When I arrived on the allotment I was in for a big surprise – a swarm of bees! I’ve never seen one at close quarters so this was quite amazing to watch – like a living creature, constantly moving, shifting.
I guessed where they came from – over the hedge Mary and Wayne have hives, it took just a short phone call and Wayne came all dressed in his protective gear to collect them. Even though he didn’t manage to collect them all, he said that the others will find their way home. It was rather fortunate that they settled on a couple of raspberry canes, right beside one of my paths, he was able to cut the canes down and just shake the bees into his special box. Very interesting to watch.
I decided to move my mason bees from the allotment to the back garden. Last year was the first year I had them, they only capped one tube so I thought I’d like to offer them something better in here. I have got a fairly large manuka tree, grown from seed near the the place where I fixed the holder with the tubes. I didn’t check for a long time and the other day I managed to get to it, there is a large elderberry bush nearby too. To my delight I found nine capped tubes!
After reminding myself what to do next I took the inner tubes out and stored them upright in a small jar on a shelf in the sitting room. I replaced these with empty ones and put them back in the holder. I am hoping they will carry on the same way and cap many more. It is well worth the effort, we have to keep the bee population protected.
It is the time of year again, my mason bee cocoons have arrived.
I had them last year already, they filled just one tube but there were eight cocoons in there. Let us hope for more this year.
My Mason bees started to hatch!
Only 19 more to come but I am hopeful, if one can do it, so can the other 19.
A package with some mason bees cocoons arrived yesterday in the post – a red-letter day for me.
I took them to the allotment in the morning and installed them in their little home and now just have to wait. I shall have to go there in the morning, take them out (I had to put them inside the shed overnight) and put them back in their little house. Each evening they’ll go back inside and in the morning out….a nice little routine, just like having chickens perhaps…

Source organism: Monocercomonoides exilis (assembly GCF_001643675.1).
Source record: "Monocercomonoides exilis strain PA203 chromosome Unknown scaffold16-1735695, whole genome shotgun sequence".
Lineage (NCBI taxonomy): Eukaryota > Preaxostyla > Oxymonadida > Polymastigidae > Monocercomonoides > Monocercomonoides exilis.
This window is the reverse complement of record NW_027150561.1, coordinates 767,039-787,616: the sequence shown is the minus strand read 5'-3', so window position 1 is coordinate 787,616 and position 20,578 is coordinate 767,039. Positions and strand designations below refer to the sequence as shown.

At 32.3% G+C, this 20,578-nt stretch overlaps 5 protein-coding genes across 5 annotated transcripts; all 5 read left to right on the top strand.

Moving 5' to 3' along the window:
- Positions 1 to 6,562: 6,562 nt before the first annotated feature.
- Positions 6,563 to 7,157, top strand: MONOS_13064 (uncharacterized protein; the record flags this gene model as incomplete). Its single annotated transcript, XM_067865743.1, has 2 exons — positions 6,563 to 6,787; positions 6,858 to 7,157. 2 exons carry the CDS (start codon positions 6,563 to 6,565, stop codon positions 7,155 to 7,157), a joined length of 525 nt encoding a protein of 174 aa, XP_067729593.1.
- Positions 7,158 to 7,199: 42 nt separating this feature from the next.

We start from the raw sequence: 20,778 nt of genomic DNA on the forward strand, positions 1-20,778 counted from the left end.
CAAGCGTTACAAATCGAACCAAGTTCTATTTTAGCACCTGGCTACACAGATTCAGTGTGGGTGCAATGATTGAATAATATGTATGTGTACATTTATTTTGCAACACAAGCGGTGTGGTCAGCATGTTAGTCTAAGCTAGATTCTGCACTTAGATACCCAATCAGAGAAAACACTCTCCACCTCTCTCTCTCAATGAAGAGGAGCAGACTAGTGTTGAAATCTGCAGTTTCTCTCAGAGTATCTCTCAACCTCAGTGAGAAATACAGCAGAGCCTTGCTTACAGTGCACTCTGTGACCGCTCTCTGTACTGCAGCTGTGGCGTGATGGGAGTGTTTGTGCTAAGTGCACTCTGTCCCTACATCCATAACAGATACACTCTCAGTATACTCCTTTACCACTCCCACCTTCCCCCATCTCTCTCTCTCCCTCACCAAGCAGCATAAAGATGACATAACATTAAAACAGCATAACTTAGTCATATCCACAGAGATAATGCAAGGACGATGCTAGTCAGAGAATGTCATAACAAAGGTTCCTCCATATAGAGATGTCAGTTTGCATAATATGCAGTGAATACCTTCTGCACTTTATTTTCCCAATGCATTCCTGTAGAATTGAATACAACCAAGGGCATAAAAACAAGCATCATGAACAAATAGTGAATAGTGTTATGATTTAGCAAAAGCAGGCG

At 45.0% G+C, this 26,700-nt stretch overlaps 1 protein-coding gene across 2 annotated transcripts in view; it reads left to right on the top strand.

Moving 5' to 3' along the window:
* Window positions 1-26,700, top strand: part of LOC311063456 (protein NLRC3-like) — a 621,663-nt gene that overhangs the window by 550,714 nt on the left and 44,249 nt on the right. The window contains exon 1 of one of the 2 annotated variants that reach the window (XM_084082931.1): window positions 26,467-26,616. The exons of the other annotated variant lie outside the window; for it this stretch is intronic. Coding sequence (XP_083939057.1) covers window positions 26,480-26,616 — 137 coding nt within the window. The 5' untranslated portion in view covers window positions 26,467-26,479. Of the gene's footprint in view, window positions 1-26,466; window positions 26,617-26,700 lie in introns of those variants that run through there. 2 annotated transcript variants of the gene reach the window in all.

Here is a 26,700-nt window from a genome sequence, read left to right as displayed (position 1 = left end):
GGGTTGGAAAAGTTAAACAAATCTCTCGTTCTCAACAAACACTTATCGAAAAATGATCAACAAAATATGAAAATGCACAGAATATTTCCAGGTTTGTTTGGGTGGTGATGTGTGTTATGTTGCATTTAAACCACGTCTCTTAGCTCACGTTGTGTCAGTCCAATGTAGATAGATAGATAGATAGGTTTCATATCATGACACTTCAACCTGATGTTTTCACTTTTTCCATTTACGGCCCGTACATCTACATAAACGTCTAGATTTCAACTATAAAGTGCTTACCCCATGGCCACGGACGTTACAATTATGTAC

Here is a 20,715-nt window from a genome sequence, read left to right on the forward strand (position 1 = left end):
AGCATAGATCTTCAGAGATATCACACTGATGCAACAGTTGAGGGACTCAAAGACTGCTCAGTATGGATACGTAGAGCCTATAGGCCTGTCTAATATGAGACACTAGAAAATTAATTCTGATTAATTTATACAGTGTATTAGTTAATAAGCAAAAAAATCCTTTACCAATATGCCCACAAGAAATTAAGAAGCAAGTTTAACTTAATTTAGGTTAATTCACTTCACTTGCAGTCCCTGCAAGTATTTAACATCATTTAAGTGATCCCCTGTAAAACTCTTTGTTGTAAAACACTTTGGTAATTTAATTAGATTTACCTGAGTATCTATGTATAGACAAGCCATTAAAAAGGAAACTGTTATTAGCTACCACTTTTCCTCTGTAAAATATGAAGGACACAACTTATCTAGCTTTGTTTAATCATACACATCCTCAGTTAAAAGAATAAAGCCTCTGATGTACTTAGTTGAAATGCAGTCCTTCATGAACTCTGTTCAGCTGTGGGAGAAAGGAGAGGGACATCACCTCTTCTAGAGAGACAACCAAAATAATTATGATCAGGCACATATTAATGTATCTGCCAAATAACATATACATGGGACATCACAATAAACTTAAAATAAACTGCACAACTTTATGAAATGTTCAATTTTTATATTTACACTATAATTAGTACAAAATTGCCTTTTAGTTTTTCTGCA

Watch this space!
We did have a bee hive on the site but unfortunately the bees swarmed twice and left us – obviously they didn’t like us!
Shame, it would have been good for the plants but I haven’t given up. I have found out about Mason bees. I would very much like to get them, next year , it is late this year and hopefully it’ll be a big help to our plants. Not only that but it’ll help to keep them going.
I’ll be going to the NEC on the 17th of this month to the BBC garden show, I might find out a bit more there.
Some time ago we were contacted by somebody from the Allotment association and they wanted to know if we wouldn’t mind having a bee hive on our allotment. We asked all our members and after explaining where the hive would be placed everybody agreed.
Frank made the hive himself (he was used to have a large number of hives and also allotment plots but due to ill-health he had to scale down; he still has a few hives). He told us that he’ll bring us the next swarm. He was true to his word but the bees didn’t settle and left us.
In the autumn he came again with another swarm and this time they settled in and when I saw Frank today he was very pleased with them we might even get some honey.
I think it is a great thing to have them on the site, it can only be good for our plants. I’m sure I’ve seen more bees on my fruit trees than ever before.
I’m going to sow some wild flower mix around my shed there, also around the fruit cage and in some other empty spots, to encourage them.